Doctor Faustus (The Tragical History of the Life and Death of Doctor Faustus), Christopher Marlowe
Faustus is a brilliant but embittered scholar who has exhausted the confines of human knowledge. Frustrated with the futility of his academic pursuits he is desperate for a deeper understanding of the universe. Therefore, he conjures the demon Mephistopheles and asks him to strike a deal with the Devil. Faustus gets twenty-four years of infinite knowledge and power in exchange for his soul, which will spend an eternity in hell once his time is up.
Christopher Marlowe (26 February 1564 – 30 May 1593)
English playwright, poet and translator of the Elizabethan era. Marlowe was the foremost Elizabethan tragedian of his day. He greatly influenced William Shakespeare, who was born in the same year as Marlowe and who rose to become the pre-eminent Elizabethan playwright after Marlowe’s mysterious early death. Marlowe’s plays are known for the use of blank verse and their overreaching protagonists.
A warrant was issued for Marlowe’s arrest on 18 May 1593. No reason was given for it, though it was thought to be connected to allegations of blasphemy—a manuscript believed to have been written by Marlowe was said to contain “vile heretical conceipts”. On 20 May, he was brought to the court to attend upon the Privy Council for questioning. There is no record of their having met that day, however, and he was commanded to attend upon them each day thereafter until “licensed to the contrary”. Ten days later, he was stabbed to death by Ingram Frizer. Whether the stabbing was connected to his arrest has never been resolved. (Wikipedia)
From our stacks: Reproduction of title page from The Tragicall History of D. Faustus. Written by Ch. Mar[low] 1604. The Tudor Facsimile Texts. Under the Supervision and Editorship of John S. Farmer. Issued for Subscribers by the Editor of The Tudor Facsimile Texts, 1914.
Faust. When I behold the heavens, then I repent,
And curse thee, wicked Mephistophilis,
Because thou hast depriv’d me of those joys.
Meph. Why, Faustus,
Thinkest thou Heaven is such a glorious thing?
I tell thee ’tis not half so fair as thou,
Or any man that breathes on earth.
Musique et langage, selon lui, allaient de paire, au fond ne faisaient qu'un, le langage était musique, la musique langage et, séparés, chacun des deux s'efforçait vers l'autre, l'imitait, lui empruntait ses moyens d'expression, chacun cherchant toujours à substituer à l'autre.
The argument for a queer reading of Doctor Faustus is shaky, but there are still elements in the play that can be read through a queer lens, especially in light of the fact that evidence exists to suggest Marlowe himself had homosexual leanings. “Sodomy was linked in the popular imagination of the Renaissance with sorcery and heresy”, and indeed, Faustus is immediately entranced by Mephistopheles when he first conjures the demon. It is, in face, the promise Mephistophele’s servitude that helps to cement Faust’s decision to sell his soul, and he even goes so far as to say “had I as many souls as there by stars, I’d give them all for Mephistopheles”.
The two only grow more inseparable in the next scene, in which Faust passionately swears his allegiance to Lucifer by drawing up a contract in blood and saying that it is done out of his love for Mephistopheles. The demon responds with a strangely devoted aside to the audience: “O what will not I do to obtain his soul!” and the two dissolve into a hellish camaraderie of professions of devotion peppered by endearments such as “my Faustus” and “sweet Mephistopheles”. When Mephistopheles grows tired of Faustus’s obsession with the nature of heaven, he claims that the firmament is “not half so fair as thee or any man that breathes on Earth”, then quickly rationalizes this affectionate statement by posturing that heaven was made for men, therefore men must be superior.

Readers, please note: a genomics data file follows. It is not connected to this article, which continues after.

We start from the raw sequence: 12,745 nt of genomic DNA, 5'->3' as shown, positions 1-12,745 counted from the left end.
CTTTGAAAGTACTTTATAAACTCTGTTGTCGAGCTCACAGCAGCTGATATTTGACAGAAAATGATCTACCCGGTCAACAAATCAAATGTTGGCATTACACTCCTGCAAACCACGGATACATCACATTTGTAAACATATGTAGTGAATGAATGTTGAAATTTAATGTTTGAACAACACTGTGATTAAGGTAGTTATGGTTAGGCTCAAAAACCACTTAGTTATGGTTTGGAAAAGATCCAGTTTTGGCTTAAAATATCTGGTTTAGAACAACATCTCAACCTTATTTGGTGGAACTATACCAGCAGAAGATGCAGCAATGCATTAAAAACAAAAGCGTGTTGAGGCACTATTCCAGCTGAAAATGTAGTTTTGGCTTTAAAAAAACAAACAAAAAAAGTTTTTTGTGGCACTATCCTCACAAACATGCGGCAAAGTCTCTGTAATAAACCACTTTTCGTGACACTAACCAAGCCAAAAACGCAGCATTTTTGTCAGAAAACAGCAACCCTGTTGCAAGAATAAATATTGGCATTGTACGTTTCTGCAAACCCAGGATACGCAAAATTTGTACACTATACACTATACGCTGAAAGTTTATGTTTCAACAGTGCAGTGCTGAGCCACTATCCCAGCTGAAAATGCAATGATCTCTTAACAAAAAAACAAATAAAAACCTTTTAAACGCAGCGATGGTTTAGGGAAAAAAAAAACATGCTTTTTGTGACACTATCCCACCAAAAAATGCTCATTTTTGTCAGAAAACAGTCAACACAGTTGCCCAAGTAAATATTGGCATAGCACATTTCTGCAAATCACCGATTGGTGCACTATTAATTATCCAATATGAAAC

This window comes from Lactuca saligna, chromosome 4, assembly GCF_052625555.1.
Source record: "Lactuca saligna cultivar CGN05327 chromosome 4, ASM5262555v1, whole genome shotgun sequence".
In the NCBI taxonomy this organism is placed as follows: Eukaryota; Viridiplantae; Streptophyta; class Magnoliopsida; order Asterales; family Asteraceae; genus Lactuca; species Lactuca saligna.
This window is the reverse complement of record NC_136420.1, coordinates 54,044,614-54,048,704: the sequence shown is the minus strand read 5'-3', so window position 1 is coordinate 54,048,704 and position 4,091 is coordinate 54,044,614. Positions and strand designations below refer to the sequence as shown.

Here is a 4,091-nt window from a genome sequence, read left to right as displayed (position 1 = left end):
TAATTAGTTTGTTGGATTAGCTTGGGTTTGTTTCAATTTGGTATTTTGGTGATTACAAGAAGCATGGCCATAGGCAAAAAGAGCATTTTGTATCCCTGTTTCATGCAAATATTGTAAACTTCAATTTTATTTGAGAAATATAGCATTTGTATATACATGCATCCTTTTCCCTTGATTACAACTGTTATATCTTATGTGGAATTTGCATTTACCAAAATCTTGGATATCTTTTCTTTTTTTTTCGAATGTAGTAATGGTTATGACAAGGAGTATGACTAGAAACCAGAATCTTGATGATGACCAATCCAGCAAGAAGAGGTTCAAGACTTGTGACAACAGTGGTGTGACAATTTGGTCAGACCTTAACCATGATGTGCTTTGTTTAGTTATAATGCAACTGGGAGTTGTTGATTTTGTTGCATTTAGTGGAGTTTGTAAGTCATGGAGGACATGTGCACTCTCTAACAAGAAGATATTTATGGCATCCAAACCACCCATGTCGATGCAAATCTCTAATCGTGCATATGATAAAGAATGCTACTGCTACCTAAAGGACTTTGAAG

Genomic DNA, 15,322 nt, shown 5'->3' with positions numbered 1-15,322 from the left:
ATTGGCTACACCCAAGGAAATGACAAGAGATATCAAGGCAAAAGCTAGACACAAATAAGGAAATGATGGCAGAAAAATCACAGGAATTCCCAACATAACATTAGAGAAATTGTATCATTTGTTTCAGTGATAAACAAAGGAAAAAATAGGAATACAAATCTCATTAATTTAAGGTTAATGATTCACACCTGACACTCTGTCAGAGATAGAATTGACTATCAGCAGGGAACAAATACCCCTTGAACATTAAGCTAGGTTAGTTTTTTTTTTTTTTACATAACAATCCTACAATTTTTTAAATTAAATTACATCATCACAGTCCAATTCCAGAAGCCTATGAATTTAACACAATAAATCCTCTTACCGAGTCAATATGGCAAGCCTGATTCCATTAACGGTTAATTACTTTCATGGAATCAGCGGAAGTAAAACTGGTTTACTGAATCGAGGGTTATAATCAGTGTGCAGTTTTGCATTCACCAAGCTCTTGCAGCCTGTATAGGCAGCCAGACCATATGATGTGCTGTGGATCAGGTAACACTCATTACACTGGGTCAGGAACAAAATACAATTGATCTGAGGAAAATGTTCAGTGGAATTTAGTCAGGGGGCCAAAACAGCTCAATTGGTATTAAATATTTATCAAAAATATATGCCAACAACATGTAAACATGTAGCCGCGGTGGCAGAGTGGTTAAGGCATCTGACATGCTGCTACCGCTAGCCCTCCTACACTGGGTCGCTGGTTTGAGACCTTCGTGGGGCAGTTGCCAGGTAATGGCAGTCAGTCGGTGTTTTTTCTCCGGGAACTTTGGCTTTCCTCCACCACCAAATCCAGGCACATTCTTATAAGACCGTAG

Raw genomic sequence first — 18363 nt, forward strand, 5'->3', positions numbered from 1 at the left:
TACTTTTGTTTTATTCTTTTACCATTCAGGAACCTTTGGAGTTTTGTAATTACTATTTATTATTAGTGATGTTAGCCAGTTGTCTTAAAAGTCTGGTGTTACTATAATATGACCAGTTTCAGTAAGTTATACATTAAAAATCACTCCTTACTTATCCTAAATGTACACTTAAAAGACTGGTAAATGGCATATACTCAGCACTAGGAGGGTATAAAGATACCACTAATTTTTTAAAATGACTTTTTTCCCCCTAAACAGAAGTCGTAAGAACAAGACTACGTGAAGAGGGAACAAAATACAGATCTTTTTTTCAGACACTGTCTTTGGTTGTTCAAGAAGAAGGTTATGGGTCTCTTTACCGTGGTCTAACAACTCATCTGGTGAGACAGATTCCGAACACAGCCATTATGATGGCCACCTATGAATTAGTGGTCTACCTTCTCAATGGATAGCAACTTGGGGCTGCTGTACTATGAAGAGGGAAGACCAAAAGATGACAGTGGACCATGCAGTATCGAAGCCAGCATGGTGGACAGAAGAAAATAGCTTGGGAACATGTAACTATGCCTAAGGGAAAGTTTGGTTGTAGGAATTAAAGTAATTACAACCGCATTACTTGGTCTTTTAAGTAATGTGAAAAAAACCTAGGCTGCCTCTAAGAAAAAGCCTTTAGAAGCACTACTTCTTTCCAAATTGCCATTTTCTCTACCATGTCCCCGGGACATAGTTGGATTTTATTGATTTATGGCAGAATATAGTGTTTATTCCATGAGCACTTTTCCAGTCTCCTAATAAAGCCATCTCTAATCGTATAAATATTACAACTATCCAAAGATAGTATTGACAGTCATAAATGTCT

One of the most compelling exchanges between devil and man happens when Faustus, newly sworn into Lucifer’s allegiance, demands that Mephistopheles produce him a wife, for he is “wanton and lascivious”. Mephistopheles scoffs at this request but brings him a wife all the same, a devil dressed as a woman. There’s something to be said for this trussing up of carnal desire in the gruesome, fulfilling garments of femininity, this broad gesture towards the closeted nature of sexual expression in the Jacobean period. When Faustus takes offence at the joke, Mephistopheles leads him away from the sacrament of marriage with a seductive “if thou lovest me, think no more of it” and promises that he will provide Faustus with a myriad of lovers “beautiful as was bright Lucifer before his fall”. With the human feminine out of the picture, Mephistopheles provides Faust with a lover in the conjured form of Helen of Troy, who is in all probability a devil in disguise herself since Faustus states later that it isn’t within the abilities of Hell to resurrect bodies of the dead or command their true spirits. In the end it is demons Faust is taking to bed night after night, demons whose gender is either presented as masculine or meaningless, and a demon who commands the heart of our tormented protagonist.
That One Time I Banged Out a Queer Reading of Doctor Faustus in Two Nights and Got a B on the Paper, by S.T.Gibson
Faustus has just taken a wooden stick, drawn three signs on the floor, and then clutched at his heart like he was having a stroke and cast the stick aside, panting. Of all the many relatable things that have happened on the stage of the Globe this is definitely the most relatable.